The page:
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“Reputation Management” (RM)?? I was in one of the first group of folks who started using this term, as far as I know, and I have come to strongly dislike it: A great reputation is created with great customer service; it isn’t managed. However, if, by RM, you mean that you need to let the world know about your great reputation that you get from delivering great customer service and working to correct unhappy experiences, that’s very good; unfortunately, RM is sometimes positioned as a way to overcome valid bad reviews (get them off SERP 1, for example). Or, worse, the term “RM” is sometimes hijacked by people wanting to advertise a way to “correct” your reputation, much like the firms that advertise to “clean” consumer credit. And just as false and un-successful.
So, how do people find your reputation? Nowadays, it’s found online by searching on a make/model in you area, searching on your dealership’s name (52% of website hits are from direct searches), finding Google Places rolled-up reviews, finding sites such as your PrestoReviews site on the first SERP, getting DealerRater info, and various other review sites such as MerchantCircle, etc.
And how much impact is a reputation? Reputation is the oldest advertising, but it has been long-eclipsed by one-way, one-to-many commercial advertising. Data says that, however, if reviews are available, 82% of online shoppers will read them—but what the shoppers do with them next is currently in some debate: How much do reviews influence their choices?
Do you really want to wait for that data? Not if you want to win.
And, so, the first real “management” you need to do for reputation, besides delivering a great customer experience, is to understand and properly react to what’s actually happening with customers that is now being relayed via reviews, Facebook, Twitter, etc. And in ways it will be sometimes hard to see or measure. And sometimes in real time!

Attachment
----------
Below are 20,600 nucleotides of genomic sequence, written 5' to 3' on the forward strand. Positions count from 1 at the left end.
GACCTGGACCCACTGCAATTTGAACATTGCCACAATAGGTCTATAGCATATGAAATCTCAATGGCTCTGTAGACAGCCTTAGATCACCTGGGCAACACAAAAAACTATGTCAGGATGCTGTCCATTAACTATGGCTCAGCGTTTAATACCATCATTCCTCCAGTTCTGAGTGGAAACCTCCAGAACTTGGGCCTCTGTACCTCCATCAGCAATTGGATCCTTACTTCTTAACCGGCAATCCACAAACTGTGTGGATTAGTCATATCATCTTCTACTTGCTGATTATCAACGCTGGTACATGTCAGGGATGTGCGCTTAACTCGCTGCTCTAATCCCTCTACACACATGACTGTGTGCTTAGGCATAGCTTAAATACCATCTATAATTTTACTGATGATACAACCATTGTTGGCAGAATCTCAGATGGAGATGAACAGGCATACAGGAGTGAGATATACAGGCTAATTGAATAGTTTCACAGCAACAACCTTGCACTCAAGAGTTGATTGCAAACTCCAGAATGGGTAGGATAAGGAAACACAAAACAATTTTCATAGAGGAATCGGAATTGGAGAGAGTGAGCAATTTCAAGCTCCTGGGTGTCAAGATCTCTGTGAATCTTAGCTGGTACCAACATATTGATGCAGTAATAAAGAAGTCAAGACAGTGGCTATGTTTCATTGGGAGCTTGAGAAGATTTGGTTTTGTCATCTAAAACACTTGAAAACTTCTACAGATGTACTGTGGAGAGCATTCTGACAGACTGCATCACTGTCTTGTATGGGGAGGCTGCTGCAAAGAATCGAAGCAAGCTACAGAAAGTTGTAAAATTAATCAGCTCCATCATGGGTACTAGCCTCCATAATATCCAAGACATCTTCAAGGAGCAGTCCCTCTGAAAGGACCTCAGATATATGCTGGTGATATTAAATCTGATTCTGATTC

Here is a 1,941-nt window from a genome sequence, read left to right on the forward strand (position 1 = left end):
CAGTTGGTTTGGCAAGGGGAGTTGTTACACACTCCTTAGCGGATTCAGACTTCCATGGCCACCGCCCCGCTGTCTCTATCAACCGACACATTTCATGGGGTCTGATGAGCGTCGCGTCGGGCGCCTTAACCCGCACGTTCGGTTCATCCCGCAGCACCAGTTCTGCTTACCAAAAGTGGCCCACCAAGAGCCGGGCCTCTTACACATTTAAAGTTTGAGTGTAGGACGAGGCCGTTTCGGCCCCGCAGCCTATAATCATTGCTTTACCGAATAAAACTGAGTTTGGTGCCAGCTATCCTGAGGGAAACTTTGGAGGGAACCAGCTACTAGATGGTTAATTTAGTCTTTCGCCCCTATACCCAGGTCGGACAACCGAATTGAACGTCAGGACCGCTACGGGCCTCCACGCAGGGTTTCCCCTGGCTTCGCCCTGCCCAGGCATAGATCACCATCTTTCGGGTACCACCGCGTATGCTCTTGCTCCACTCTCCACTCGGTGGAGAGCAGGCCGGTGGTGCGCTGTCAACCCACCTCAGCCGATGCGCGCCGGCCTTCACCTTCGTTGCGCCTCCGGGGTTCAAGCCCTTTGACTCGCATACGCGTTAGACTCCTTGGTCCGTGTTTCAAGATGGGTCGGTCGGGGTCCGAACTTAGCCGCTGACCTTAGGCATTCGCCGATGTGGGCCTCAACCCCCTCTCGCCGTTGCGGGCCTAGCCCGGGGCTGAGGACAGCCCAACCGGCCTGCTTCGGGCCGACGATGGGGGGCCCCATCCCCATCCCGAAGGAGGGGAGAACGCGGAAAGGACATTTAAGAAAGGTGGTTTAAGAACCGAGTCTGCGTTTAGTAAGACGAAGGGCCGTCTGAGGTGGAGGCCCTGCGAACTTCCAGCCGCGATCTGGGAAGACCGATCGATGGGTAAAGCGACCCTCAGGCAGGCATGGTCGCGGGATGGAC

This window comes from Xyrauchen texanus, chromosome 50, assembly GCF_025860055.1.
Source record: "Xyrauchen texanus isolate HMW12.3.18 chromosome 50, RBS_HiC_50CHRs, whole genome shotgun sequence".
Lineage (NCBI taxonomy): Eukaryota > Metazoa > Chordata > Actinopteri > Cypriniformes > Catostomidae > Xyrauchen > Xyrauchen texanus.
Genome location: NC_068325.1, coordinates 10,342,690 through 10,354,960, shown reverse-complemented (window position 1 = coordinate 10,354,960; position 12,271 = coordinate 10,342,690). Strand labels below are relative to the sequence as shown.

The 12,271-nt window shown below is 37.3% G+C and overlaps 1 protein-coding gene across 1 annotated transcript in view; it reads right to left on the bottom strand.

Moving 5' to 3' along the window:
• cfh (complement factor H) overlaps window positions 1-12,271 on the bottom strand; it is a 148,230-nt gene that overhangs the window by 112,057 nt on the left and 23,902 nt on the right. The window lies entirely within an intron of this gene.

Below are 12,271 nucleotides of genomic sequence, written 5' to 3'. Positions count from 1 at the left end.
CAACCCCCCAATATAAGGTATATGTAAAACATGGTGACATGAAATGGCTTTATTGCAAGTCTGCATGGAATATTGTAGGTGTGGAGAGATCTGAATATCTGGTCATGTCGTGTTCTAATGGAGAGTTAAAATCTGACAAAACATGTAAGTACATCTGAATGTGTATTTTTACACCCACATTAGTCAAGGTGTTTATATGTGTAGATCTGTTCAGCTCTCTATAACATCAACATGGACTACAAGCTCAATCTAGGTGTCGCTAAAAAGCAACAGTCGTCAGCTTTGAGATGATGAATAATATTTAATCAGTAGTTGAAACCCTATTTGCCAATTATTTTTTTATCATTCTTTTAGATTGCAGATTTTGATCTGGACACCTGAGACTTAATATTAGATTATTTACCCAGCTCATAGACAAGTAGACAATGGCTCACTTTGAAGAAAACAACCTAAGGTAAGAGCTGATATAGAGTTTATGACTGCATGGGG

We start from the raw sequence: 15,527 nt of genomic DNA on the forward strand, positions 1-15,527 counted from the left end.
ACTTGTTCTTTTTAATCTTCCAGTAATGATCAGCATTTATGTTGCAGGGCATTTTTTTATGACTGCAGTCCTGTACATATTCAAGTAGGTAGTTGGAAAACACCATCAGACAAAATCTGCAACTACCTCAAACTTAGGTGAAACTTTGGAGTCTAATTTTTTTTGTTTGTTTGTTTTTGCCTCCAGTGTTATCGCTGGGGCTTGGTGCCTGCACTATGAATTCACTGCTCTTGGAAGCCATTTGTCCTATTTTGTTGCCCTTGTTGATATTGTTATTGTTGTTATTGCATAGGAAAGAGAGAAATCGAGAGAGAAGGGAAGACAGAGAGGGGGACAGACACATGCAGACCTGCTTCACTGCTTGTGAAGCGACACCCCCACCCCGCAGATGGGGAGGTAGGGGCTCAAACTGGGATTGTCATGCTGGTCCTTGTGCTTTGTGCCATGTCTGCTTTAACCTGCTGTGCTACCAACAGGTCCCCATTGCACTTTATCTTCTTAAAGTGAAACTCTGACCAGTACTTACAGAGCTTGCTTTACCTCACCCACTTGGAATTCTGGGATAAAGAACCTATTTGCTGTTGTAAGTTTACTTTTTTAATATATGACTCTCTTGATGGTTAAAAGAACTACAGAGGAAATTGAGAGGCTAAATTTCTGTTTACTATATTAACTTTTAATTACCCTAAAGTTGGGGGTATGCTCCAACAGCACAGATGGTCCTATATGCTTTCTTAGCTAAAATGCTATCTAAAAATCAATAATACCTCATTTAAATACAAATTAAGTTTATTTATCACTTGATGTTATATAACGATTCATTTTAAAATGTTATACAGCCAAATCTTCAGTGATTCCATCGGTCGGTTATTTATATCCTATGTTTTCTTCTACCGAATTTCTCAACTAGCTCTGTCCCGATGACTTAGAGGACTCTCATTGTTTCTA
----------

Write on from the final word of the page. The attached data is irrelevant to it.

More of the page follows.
For example, in my own case I’m “friends” on Facebook with my wife’s dear friends, a couple. The husband, call him “Ted”, was on Facebook complaining he was being mistreated at a dealership during the sale, and I happened to catch that in my Facebook news feed—and I realized it was the dealership where my friend, Mike, was GM! I called Mike, and it took a few days to sort it all out, but “Ted” was finally happy and crowing about the good experience to all his friends on Facebook.
That’s “hands on” Reputation Management. Real reviews from real people, really in the dealership, that lead to a real and great reputation.
And we come to the age-old question, paraphrased: If a tree has a great customer experience in the forest, and no one is there to see it, did it really happen? In other words, how do you amplify the advertising that is a review?
The first answer? SEO! This is why I’m a big fan of PrestoReviews, which accepts reviews from customers in the dealership (allowing for the fastest resolution of any issues) and turns them into fantastic search engine results! We talk a lot about the extremely high value of “user-generated content” for great SEO, as we should, and this is “customer-generated-content”! This is the best of what I already wrote “Real reviews from real people, really in the dealership, that lead to a real and great reputation”, now leading to great SEO! Brilliant, and a great win for any dealership.
And the Presto Reviews are starting to roll up into Google Places, as well, which is even better. Here’s a screenshot of a search for a PrestoReviews client Hawkinson Kia (click on it to see it full size):
The next answer? It’s not Yelp. It’s DealerRater, in my opinion. Yes, I know DealerRater is best used a paid service, and that it runs its own search engine efforts using your reviews (your content!), and which it sometimes also turns into ads for competitors within your review listings, However, it’s dealer-centric and has a strong “review-site” foothold, and it’s not that expensive to do the paid version. AND DealerRater reviews will often roll up into Google Places, and that’s the real value. There are a few other sites like MerchantCircle to consider, as well. Here’s a Dealerrater screenshot (click on it to see it full size, and note the competitors shown are actually in Houston, which is where my IP is):
Anyway, to wrap up here, I’ll live with the term “Reputation Management”, as it’s got that strong foothold, too. However, without hesitation and regardless of what tools you use to manage letting people know about it, I’ll tell you how to simply and always have a great reputation:
Start with a great customer experience!
P.S. Check out Shetterly’s Three Laws of Reputation